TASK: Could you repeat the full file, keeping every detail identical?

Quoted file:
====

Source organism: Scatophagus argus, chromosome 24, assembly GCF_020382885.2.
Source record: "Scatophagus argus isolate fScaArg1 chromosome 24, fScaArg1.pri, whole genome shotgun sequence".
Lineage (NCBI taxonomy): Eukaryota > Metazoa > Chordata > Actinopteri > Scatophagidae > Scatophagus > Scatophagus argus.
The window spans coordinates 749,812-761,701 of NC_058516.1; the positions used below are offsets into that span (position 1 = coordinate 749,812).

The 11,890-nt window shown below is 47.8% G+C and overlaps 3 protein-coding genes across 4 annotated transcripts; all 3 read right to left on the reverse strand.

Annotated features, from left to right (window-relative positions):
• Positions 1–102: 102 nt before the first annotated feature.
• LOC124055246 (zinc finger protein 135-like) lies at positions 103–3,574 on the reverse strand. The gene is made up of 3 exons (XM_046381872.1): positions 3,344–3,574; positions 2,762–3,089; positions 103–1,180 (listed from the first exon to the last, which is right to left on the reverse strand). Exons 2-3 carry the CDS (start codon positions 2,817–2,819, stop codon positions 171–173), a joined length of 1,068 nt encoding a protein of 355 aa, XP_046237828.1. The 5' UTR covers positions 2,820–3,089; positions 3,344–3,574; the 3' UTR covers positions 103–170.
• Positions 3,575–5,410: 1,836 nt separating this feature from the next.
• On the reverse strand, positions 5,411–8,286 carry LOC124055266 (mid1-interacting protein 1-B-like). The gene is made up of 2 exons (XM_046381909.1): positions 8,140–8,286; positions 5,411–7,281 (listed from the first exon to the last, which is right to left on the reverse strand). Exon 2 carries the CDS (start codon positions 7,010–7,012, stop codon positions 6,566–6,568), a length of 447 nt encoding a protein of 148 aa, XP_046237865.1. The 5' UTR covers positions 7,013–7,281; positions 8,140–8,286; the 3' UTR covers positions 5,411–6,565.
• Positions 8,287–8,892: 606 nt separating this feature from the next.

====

Source organism: Scatophagus argus, chromosome 24, assembly GCF_020382885.2.
Source record: "Scatophagus argus isolate fScaArg1 chromosome 24, fScaArg1.pri, whole genome shotgun sequence".
Lineage (NCBI taxonomy): Eukaryota > Metazoa > Chordata > Actinopteri > Scatophagidae > Scatophagus > Scatophagus argus.
The window spans coordinates 749,812-761,701 of NC_058516.1; the positions used below are offsets into that span (position 1 = coordinate 749,812).

The 11,890-nt window shown below is 47.8% G+C and overlaps 3 protein-coding genes across 4 annotated transcripts; all 3 read right to left on the reverse strand.

Annotated features, from left to right (window-relative positions):
• Positions 1–102: 102 nt before the first annotated feature.
• LOC124055246 (zinc finger protein 135-like) lies at positions 103–3,574 on the reverse strand. The gene is made up of 3 exons (XM_046381872.1): positions 3,344–3,574; positions 2,762–3,089; positions 103–1,180 (listed from the first exon to the last, which is right to left on the reverse strand). Exons 2-3 carry the CDS (start codon positions 2,817–2,819, stop codon positions 171–173), a joined length of 1,068 nt encoding a protein of 355 aa, XP_046237828.1. The 5' UTR covers positions 2,820–3,089; positions 3,344–3,574; the 3' UTR covers positions 103–170.
• Positions 3,575–5,410: 1,836 nt separating this feature from the next.
• On the reverse strand, positions 5,411–8,286 carry LOC124055266 (mid1-interacting protein 1-B-like). The gene is made up of 2 exons (XM_046381909.1): positions 8,140–8,286; positions 5,411–7,281 (listed from the first exon to the last, which is right to left on the reverse strand). Exon 2 carries the CDS (start codon positions 7,010–7,012, stop codon positions 6,566–6,568), a length of 447 nt encoding a protein of 148 aa, XP_046237865.1. The 5' UTR covers positions 7,013–7,281; positions 8,140–8,286; the 3' UTR covers positions 5,411–6,565.
• Positions 8,287–8,892: 606 nt separating this feature from the next.